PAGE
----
Brave New Love, edited by Paula Guran

My short story reading has dived badly this year, but that doesn’t mean I’ve given up! In particular there are a bunch of anthologies I’m keen to get through, so I am hoping at least to put a solid list of favourites together by the end of the year.

Brave New Love, edited by Paula Guran, is a solid YA anthology looking at dystopian love stories. I was impressed at how cohesive the tone of the book felt, considering that the range of dystopian societies is quite wide and varied. And I was very pleased at the diverse interpretations of what ‘love story’ entailed.

The standout story for me was Diana Peterfreund’s “Foundlings,” which takes the current societal/media trend of publicly shaming and distrusting pregnant women, and extends it to what should be absurd proportions but, um, aren’t actually that unrealistic. In a world where teen pregnancy is outlawed, and pregnant teens are “disappeared” from society for their own protection, one girl has to risk everything to keep her twin sister safe. I thought this was a rich, thoughtful story which prioritised sisterly love over romantic (though there’s a hint of that too) and added another important story to a growing body of YA science fiction dealing with themes of fertility and biology.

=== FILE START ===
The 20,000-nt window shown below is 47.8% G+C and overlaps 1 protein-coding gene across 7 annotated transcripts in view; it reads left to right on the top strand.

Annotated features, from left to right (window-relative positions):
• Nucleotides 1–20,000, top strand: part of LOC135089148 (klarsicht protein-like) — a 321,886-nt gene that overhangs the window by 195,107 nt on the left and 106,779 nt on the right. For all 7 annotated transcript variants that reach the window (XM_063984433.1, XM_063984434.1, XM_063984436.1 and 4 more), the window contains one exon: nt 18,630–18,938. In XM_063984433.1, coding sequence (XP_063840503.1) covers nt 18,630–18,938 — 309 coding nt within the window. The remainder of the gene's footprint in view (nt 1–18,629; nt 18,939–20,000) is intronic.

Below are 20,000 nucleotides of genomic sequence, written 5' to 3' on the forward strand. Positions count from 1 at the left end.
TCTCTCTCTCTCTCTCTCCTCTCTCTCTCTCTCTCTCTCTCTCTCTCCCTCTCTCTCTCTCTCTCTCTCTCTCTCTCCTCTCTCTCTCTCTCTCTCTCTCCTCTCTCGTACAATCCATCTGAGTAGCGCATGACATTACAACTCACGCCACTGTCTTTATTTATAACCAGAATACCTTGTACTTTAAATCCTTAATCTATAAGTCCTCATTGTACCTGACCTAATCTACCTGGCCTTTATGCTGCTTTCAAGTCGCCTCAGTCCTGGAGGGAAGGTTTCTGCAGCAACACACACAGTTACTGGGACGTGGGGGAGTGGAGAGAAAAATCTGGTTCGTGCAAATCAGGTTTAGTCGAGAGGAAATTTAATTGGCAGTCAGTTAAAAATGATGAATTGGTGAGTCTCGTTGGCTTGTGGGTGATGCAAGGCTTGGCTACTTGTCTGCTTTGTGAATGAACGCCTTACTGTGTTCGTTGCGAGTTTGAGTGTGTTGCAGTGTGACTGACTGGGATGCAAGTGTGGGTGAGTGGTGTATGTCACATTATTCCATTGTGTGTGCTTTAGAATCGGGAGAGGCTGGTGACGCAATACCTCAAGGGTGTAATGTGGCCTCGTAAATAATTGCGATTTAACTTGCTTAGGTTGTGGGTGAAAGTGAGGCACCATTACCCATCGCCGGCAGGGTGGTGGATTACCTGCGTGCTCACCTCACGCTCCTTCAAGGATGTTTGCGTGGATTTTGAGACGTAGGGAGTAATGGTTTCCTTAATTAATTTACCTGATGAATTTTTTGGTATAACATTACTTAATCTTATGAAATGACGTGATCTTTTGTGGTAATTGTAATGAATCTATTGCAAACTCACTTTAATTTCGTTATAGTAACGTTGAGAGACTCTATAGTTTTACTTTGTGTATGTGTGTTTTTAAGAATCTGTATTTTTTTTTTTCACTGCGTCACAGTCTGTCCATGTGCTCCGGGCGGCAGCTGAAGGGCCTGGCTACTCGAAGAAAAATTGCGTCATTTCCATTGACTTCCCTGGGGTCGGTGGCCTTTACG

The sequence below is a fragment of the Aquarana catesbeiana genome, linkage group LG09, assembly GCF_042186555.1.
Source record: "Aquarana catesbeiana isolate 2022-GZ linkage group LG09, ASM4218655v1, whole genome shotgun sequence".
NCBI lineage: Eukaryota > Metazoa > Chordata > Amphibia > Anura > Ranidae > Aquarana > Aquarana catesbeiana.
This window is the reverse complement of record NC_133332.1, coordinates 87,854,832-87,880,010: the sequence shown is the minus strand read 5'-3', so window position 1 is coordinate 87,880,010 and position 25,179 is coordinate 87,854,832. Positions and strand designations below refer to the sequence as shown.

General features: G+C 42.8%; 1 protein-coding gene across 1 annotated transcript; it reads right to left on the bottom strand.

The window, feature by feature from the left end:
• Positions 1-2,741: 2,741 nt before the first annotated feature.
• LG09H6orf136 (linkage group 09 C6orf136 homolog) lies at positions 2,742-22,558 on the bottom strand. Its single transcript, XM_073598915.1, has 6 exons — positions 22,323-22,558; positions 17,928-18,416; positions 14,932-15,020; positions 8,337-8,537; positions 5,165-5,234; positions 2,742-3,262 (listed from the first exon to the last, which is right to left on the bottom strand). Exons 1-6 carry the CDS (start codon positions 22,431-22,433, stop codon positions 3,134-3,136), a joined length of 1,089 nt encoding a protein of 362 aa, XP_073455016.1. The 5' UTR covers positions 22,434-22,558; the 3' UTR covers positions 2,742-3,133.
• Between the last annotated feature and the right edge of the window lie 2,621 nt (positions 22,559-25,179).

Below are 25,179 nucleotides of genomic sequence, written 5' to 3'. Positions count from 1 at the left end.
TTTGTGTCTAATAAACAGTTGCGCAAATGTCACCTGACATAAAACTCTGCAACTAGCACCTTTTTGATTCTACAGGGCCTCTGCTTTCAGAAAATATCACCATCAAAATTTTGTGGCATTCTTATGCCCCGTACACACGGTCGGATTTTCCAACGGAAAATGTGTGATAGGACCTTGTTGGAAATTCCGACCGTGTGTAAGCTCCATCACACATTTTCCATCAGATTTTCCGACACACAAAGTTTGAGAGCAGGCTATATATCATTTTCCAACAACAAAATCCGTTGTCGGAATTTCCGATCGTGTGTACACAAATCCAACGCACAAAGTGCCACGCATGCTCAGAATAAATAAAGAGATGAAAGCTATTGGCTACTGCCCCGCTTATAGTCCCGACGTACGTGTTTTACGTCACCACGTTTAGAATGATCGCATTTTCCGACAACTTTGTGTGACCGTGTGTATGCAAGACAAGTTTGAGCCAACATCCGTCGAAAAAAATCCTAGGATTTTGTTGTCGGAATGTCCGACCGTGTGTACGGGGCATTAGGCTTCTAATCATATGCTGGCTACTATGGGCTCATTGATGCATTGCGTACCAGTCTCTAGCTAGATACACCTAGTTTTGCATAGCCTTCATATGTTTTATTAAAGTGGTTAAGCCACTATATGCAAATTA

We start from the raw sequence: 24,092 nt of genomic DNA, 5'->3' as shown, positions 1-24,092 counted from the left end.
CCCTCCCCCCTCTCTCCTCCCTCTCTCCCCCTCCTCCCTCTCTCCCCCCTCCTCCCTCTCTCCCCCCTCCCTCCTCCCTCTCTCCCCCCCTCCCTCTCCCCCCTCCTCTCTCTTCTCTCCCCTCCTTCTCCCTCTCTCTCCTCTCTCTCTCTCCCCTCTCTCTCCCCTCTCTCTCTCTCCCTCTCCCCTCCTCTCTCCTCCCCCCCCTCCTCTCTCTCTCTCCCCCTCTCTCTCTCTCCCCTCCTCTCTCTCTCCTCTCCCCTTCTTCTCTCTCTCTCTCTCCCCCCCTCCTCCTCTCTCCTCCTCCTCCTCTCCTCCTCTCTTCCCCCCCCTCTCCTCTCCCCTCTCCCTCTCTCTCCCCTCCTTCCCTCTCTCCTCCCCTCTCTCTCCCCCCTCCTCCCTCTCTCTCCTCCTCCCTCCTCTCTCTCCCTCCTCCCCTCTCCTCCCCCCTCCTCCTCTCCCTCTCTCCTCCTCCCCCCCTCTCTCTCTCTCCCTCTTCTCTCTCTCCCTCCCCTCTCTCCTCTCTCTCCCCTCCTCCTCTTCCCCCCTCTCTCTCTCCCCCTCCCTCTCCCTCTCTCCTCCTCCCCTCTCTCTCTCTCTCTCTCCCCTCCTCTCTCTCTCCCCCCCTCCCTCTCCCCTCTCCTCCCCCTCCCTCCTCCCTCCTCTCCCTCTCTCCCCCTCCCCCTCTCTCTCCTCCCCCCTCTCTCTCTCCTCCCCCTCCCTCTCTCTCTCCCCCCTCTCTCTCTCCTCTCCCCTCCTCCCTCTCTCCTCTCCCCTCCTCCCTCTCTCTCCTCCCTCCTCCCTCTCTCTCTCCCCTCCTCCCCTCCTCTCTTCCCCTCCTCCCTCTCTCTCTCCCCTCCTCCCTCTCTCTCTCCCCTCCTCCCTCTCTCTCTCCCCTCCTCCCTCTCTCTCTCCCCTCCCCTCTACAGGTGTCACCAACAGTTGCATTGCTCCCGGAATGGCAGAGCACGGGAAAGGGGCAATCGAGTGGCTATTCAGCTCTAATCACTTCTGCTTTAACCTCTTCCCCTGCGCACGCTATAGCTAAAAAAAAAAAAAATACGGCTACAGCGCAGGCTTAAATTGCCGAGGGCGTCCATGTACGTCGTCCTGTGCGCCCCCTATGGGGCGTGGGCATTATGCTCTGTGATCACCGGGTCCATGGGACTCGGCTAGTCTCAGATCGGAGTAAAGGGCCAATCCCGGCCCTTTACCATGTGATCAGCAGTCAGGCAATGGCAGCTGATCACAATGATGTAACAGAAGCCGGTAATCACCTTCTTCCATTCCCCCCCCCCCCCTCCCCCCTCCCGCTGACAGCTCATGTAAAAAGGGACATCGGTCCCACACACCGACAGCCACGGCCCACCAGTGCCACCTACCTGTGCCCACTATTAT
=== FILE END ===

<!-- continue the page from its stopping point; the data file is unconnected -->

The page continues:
Another standout story for me in this anthology was William Sleator’s “Eric and Pan” which presents a love story between a US boy and a Thai migrant boy in an only slightly-future where homosexuality is outlawed. I thought that the culture of fear and illegality was conveyed well, as was the different vulnerabilities/privilege levels of the two boys. Plus a rolicking good story.

I also really enjoyed Nisi Shawl’s “Otherwise,” Nina Kiriki Hoffman’s “The Up,” and Elizabeth Bear’s “The Salt Sea and the Sky.”

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